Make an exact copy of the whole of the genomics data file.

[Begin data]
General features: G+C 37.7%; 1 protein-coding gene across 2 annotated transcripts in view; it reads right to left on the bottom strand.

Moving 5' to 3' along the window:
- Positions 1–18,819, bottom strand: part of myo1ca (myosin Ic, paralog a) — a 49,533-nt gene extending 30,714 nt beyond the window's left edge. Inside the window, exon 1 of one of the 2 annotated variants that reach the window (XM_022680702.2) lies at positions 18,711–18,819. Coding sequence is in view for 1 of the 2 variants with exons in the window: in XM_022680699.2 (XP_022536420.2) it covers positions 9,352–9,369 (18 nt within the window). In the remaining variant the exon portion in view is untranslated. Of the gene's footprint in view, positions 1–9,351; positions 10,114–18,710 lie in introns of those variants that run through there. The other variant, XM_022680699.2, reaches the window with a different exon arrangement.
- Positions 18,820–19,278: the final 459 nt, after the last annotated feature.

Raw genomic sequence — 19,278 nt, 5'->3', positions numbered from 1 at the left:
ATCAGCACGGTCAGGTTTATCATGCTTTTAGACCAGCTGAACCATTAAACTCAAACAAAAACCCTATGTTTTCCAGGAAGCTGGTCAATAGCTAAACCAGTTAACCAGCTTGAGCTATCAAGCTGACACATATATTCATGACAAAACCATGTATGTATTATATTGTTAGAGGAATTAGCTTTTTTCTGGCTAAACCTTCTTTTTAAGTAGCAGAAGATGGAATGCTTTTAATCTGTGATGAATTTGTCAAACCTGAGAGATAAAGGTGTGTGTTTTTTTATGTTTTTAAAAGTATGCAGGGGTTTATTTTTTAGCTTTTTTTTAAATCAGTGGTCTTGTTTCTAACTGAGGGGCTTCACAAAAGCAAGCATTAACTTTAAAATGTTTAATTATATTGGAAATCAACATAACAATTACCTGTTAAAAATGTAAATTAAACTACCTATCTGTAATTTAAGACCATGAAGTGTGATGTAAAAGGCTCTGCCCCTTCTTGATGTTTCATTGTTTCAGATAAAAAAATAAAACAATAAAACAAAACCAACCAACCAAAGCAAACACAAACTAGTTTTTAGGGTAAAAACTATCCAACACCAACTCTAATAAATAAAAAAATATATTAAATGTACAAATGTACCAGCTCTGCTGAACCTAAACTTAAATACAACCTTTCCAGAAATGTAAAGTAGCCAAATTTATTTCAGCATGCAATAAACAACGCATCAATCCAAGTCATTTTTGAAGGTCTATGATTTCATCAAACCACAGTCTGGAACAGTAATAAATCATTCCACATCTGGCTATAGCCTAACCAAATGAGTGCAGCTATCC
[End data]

General features: G+C 37.7%; 1 protein-coding gene across 2 annotated transcripts in view; it reads right to left on the bottom strand.

Moving 5' to 3' along the window:
- Positions 1–18,819, bottom strand: part of myo1ca (myosin Ic, paralog a) — a 49,533-nt gene extending 30,714 nt beyond the window's left edge. Inside the window, exon 1 of one of the 2 annotated variants that reach the window (XM_022680702.2) lies at positions 18,711–18,819. Coding sequence is in view for 1 of the 2 variants with exons in the window: in XM_022680699.2 (XP_022536420.2) it covers positions 9,352–9,369 (18 nt within the window). In the remaining variant the exon portion in view is untranslated. Of the gene's footprint in view, positions 1–9,351; positions 10,114–18,710 lie in introns of those variants that run through there. The other variant, XM_022680699.2, reaches the window with a different exon arrangement.
- Positions 18,820–19,278: the final 459 nt, after the last annotated feature.

Raw genomic sequence — 19,278 nt, 5'->3', positions numbered from 1 at the left:
ATCAGCACGGTCAGGTTTATCATGCTTTTAGACCAGCTGAACCATTAAACTCAAACAAAAACCCTATGTTTTCCAGGAAGCTGGTCAATAGCTAAACCAGTTAACCAGCTTGAGCTATCAAGCTGACACATATATTCATGACAAAACCATGTATGTATTATATTGTTAGAGGAATTAGCTTTTTTCTGGCTAAACCTTCTTTTTAAGTAGCAGAAGATGGAATGCTTTTAATCTGTGATGAATTTGTCAAACCTGAGAGATAAAGGTGTGTGTTTTTTTATGTTTTTAAAAGTATGCAGGGGTTTATTTTTTAGCTTTTTTTTAAATCAGTGGTCTTGTTTCTAACTGAGGGGCTTCACAAAAGCAAGCATTAACTTTAAAATGTTTAATTATATTGGAAATCAACATAACAATTACCTGTTAAAAATGTAAATTAAACTACCTATCTGTAATTTAAGACCATGAAGTGTGATGTAAAAGGCTCTGCCCCTTCTTGATGTTTCATTGTTTCAGATAAAAAAATAAAACAATAAAACAAAACCAACCAACCAAAGCAAACACAAACTAGTTTTTAGGGTAAAAACTATCCAACACCAACTCTAATAAATAAAAAAATATATTAAATGTACAAATGTACCAGCTCTGCTGAACCTAAACTTAAATACAACCTTTCCAGAAATGTAAAGTAGCCAAATTTATTTCAGCATGCAATAAACAACGCATCAATCCAAGTCATTTTTGAAGGTCTATGATTTCATCAAACCACAGTCTGGAACAGTAATAAATCATTCCACATCTGGCTATAGCCTAACCAAATGAGTGCAGCTATCC